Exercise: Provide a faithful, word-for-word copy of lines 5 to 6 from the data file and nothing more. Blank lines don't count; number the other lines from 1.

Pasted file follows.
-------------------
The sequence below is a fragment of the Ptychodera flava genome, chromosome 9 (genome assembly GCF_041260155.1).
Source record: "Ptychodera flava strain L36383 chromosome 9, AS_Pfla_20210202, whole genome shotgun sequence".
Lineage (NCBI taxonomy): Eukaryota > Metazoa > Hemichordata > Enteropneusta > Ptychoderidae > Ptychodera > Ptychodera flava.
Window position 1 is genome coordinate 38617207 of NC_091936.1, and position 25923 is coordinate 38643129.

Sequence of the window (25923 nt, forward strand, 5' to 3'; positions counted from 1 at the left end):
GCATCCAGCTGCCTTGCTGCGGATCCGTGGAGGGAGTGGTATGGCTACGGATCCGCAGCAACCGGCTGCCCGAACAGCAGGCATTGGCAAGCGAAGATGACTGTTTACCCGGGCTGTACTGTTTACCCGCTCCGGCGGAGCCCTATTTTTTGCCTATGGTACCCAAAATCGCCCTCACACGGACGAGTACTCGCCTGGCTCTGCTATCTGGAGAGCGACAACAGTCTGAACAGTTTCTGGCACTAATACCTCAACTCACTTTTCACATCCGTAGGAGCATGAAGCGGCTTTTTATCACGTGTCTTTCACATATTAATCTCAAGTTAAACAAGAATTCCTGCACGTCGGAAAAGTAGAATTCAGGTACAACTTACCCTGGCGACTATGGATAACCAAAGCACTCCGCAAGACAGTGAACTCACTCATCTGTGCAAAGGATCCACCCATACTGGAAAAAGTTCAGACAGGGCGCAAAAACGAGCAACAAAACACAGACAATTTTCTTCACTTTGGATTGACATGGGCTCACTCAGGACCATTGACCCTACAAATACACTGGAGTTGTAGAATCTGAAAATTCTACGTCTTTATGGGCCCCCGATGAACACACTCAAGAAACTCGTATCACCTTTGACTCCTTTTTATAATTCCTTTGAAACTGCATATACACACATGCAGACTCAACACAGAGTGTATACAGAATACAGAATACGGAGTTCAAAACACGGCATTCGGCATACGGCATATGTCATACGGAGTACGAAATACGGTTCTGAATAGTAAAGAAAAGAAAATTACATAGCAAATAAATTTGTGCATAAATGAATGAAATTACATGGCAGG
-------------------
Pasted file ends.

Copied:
Sequence of the window (25923 nt, forward strand, 5' to 3'; positions counted from 1 at the left end):
GCATCCAGCTGCCTTGCTGCGGATCCGTGGAGGGAGTGGTATGGCTACGGATCCGCAGCAACCGGCTGCCCGAACAGCAGGCATTGGCAAGCGAAGATGACTGTTTACCCGGGCTGTACTGTTTACCCGCTCCGGCGGAGCCCTATTTTTTGCCTATGGTACCCAAAATCGCCCTCACACGGACGAGTACTCGCCTGGCTCTGCTATCTGGAGAGCGACAACAGTCTGAACAGTTTCTGGCACTAATACCTCAACTCACTTTTCACATCCGTAGGAGCATGAAGCGGCTTTTTATCACGTGTCTTTCACATATTAATCTCAAGTTAAACAAGAATTCCTGCACGTCGGAAAAGTAGAATTCAGGTACAACTTACCCTGGCGACTATGGATAACCAAAGCACTCCGCAAGACAGTGAACTCACTCATCTGTGCAAAGGATCCACCCATACTGGAAAAAGTTCAGACAGGGCGCAAAAACGAGCAACAAAACACAGACAATTTTCTTCACTTTGGATTGACATGGGCTCACTCAGGACCATTGACCCTACAAATACACTGGAGTTGTAGAATCTGAAAATTCTACGTCTTTATGGGCCCCCGATGAACACACTCAAGAAACTCGTATCACCTTTGACTCCTTTTTATAATTCCTTTGAAACTGCATATACACACATGCAGACTCAACACAGAGTGTATACAGAATACAGAATACGGAGTTCAAAACACGGCATTCGGCATACGGCATATGTCATACGGAGTACGAAATACGGTTCTGAATAGTAAAGAAAAGAAAATTACATAGCAAATAAATTTGTGCATAAATGAATGAAATTACATGGCAGG